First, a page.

Antihistamine/mast cell stabilizers are helpful when you aree symptomatic, but shouldn’t be used preventively. “Antihistamine/mast cell stabilizer eye drops contain preservatives that are not gentle on the ocular surface, and if used long-term, can lead to dry eyes,” says Dr. Boparai. If you develop dry eyes while using them, artificial tears be used alongside antihistamine/mast cell stabilizers to decrease the dryness.

Oral antihistamines

Oral antihistamines treat allergy symptoms by blocking the release of histamine throughout the body. While they aren’t used as a first-line treatment for itchy eyes, they work well if you have other signs of allergies: itchy skin, sneezing, and a runny nose. Oral antihistamines work most effectively when used before your allergic reason begins.

You might be wondering if one oral antihistamine is better than another when it comes to treating itchy eyes. Does Zyrtec help with itchy eyes? What about Allegra or Claritin—is one better than the other? According to Dr. Boparai, it really depends on the individual. “Any of the commonly used anti-allergy oral pills may provide relief for itchy eyes,” he says. “Most patients must try a few before they find the right one.”

Some common oral antihistamines for the treatment of itchy eyes include:

All of these medications are available over the counter.

Side effects

The problem with oral antihistamines is that they can dry you out. “This creates a situation where there are not enough tears to wash allergens out of the eyes and as a consequence, oral allergy medications often make the eyes dryer and itchier,” says Thomas J. Stokkermans, OD, Ph.D., an optometrist and medical writer and reviewer for All About Vision. He recommends  using preservative-free artificial tears while taking oral antihistamines.

Anti-inflammatory eye drops 

When your eyes become irritated as a result of allergic conjunctivitis, you may experience inflammation, redness, dryness, and itchiness. That’s why anti-inflammatory eye drops are often recommended. There are  two types of anti-inflammatory eye drops: NSAID eye drops, which need to be used about four times a day, and corticosteroid eye drops, which should only be used for two weeks or less.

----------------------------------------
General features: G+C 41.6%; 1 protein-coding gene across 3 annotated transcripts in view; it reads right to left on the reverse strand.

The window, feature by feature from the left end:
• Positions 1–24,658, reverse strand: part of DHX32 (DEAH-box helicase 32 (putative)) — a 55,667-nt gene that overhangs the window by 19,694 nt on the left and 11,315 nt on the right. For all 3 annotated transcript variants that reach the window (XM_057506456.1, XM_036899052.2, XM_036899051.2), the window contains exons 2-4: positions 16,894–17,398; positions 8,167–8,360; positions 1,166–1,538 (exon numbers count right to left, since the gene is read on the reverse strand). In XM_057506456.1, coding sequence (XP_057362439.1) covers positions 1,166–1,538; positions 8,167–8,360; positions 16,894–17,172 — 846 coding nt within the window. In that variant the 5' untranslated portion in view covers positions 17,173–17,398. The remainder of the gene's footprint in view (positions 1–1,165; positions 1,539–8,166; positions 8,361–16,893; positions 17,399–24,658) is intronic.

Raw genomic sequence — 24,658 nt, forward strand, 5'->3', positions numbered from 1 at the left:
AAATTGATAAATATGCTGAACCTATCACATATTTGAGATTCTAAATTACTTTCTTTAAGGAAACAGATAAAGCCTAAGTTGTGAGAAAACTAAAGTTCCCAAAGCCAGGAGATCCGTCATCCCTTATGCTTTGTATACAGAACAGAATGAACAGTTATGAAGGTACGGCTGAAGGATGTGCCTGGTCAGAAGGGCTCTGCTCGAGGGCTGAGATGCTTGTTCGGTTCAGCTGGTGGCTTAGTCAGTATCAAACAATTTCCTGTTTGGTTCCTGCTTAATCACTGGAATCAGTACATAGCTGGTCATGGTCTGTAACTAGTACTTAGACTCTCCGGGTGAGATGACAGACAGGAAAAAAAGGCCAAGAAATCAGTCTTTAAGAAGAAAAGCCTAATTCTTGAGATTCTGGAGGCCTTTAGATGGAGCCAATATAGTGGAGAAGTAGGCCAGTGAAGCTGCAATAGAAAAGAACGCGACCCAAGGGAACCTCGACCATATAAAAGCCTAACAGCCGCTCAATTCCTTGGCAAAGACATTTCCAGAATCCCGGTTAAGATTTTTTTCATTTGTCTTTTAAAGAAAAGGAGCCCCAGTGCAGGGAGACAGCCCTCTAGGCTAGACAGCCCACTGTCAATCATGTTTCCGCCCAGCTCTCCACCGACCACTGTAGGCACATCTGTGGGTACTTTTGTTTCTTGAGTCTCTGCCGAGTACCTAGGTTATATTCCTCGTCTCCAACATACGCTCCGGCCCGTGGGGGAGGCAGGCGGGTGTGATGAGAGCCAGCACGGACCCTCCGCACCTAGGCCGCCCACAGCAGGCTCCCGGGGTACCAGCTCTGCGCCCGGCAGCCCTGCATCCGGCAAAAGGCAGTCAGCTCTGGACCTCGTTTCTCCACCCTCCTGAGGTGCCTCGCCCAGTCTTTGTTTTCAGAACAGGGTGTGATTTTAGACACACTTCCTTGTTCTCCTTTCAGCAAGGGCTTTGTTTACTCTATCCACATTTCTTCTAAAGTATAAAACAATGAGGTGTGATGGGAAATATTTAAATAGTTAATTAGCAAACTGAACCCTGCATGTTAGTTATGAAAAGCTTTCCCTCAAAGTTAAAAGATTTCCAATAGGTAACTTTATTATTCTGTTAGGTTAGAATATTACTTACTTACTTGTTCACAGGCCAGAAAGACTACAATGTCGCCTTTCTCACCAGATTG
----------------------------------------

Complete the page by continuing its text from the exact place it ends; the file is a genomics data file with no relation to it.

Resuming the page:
Some common anti-inflammatory eye drops include:

Acular is available over the counter. Alrex and Lotemax are prescription-only.

Side effects

There are a few side effects to watch for if you are using anti-inflammatory allergy eye drops. For NSAID eye drops, the most common side effects include burning or stinging. Contact your provider if this happens; they may be able to recommend a different brand or medication type. Long-term corticosteroid eye drops can cause infections, cataracts, and glaucoma, which is why it’s recommended to use these medications for less than two weeks. Not all eye drops are safe to use with contact lenses, so discuss potential interactions with your eye doctor to find the best eye drops for you. 

Artificial tears

Artificial tears can help with allergic itchy eyes in two ways. First, they  wash the allergens out of your eyes. Secondly, they moisten your eyes, which reduces redness and dryness, both of which can make your eyes feel itchy. “The reason is that patients may be on oral allergy medications, which makes the eye dry and less able to wash allergens out of the eye,” Dr. Stokkermans says. 

Some common over-the-counter artificial tear brands include:

Side effects

Artificial tears are usually well tolerated, but it’s possible to have an allergic reaction to these products. Symptoms include skin rash, shortness of breath, wheezing, and runny nose. Contact your healthcare provider right away if you experience these symptoms. Our experts also recommend only using preservative-free artificial tears. 

How to prevent itchy eyes

While medications can treat irritated eyes, preventing the irritation in the first place is always best. Options to prevent allergy symptoms include:

  • Minimize your allergen exposure.
  • Do not rub your eyes.
  • Wash your hands frequently with mild soap and water.
  • Wear sunglasses to reduce allergens from entering your eyes.
  • Wash bed linens frequently (especially the pillow case) and/or using allergen covers.
  • Vacuum pet hair frequently
  • Use HEPA filters to reduce indoor allergens

When to see a doctor

Itchy eyes are usually caused by allergies and are not something to be worried about. But in rare cases, itchy eyes may be a sign of a more serious condition. “Developing eye pain, blurry vision, mucoid discharge, light sensitivity, worsening eyelid redness and swelling, and worsening eye redness should prompt a visit to the eye doctor,” Dr. Boparai says.

Even if your symptoms are simply caused by allergies, itchy eyes are often disruptive to your life and uncomfortable. If your symptoms are seasonal, they will go away once allergy season ends, but that can be several months. Don’t hesitate to reach out to your primary care provider, eye doctor, or allergist to discuss options for relieving your symptoms.